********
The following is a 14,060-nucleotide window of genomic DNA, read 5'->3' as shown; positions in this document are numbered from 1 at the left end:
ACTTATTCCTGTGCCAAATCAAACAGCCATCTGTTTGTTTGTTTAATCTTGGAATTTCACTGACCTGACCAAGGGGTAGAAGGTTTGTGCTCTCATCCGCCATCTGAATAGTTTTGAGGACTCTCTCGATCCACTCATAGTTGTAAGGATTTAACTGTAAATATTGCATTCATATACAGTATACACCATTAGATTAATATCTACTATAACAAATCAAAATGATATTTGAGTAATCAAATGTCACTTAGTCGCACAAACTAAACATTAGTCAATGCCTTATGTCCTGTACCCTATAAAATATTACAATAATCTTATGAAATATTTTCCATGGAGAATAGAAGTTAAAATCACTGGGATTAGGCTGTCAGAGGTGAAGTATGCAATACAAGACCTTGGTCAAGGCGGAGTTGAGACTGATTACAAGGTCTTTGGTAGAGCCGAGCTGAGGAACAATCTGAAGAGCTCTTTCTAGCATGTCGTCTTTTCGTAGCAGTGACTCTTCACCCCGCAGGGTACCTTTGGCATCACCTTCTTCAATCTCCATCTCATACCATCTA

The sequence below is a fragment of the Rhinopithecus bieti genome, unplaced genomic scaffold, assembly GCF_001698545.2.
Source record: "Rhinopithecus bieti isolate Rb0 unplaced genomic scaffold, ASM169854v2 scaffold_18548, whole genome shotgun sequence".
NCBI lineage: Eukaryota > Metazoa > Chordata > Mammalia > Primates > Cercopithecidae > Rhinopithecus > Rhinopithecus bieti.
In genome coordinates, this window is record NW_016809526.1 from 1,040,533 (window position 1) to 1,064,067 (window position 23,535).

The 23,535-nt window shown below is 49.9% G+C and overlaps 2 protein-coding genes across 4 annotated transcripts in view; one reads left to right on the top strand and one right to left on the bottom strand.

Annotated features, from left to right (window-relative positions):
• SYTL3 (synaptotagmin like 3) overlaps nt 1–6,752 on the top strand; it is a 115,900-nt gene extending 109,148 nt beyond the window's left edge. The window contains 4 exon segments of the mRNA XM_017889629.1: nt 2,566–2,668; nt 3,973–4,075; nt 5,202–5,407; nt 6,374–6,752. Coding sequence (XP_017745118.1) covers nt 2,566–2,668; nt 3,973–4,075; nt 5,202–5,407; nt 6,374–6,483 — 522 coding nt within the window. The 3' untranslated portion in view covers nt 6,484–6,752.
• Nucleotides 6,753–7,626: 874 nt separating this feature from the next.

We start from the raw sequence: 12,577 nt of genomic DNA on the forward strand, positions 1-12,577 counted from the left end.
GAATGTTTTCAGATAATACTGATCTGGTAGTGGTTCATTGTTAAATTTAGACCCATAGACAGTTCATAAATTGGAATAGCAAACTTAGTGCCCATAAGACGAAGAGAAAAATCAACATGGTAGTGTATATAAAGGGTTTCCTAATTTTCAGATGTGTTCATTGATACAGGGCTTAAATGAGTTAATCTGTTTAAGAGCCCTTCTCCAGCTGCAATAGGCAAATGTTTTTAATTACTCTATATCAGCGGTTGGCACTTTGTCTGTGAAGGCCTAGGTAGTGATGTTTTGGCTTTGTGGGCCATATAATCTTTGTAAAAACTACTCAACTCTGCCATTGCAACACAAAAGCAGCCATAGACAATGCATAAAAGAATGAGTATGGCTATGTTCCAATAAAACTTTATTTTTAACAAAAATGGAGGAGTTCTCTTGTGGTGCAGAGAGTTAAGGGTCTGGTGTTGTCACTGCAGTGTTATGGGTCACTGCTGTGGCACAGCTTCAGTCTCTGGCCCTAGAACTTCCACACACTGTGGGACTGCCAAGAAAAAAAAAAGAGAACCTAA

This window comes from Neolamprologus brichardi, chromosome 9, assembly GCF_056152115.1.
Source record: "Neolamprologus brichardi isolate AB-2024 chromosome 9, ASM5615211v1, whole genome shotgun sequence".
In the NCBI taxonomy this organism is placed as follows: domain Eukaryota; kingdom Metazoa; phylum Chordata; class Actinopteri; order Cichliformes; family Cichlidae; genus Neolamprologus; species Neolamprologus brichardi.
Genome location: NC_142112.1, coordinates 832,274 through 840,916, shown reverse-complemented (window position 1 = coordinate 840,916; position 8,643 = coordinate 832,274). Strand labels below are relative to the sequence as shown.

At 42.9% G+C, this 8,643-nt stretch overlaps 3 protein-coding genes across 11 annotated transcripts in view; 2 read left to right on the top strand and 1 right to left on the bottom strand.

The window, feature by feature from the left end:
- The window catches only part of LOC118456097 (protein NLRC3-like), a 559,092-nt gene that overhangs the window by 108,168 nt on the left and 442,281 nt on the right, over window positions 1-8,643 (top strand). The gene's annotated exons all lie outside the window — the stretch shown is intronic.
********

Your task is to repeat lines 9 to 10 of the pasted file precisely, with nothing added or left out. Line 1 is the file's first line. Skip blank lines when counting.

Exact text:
• SYTL3 (synaptotagmin like 3) overlaps nt 1–6,752 on the top strand; it is a 115,900-nt gene extending 109,148 nt beyond the window's left edge. The window contains 4 exon segments of the mRNA XM_017889629.1: nt 2,566–2,668; nt 3,973–4,075; nt 5,202–5,407; nt 6,374–6,752. Coding sequence (XP_017745118.1) covers nt 2,566–2,668; nt 3,973–4,075; nt 5,202–5,407; nt 6,374–6,483 — 522 coding nt within the window. The 3' untranslated portion in view covers nt 6,484–6,752.
• Nucleotides 6,753–7,626: 874 nt separating this feature from the next.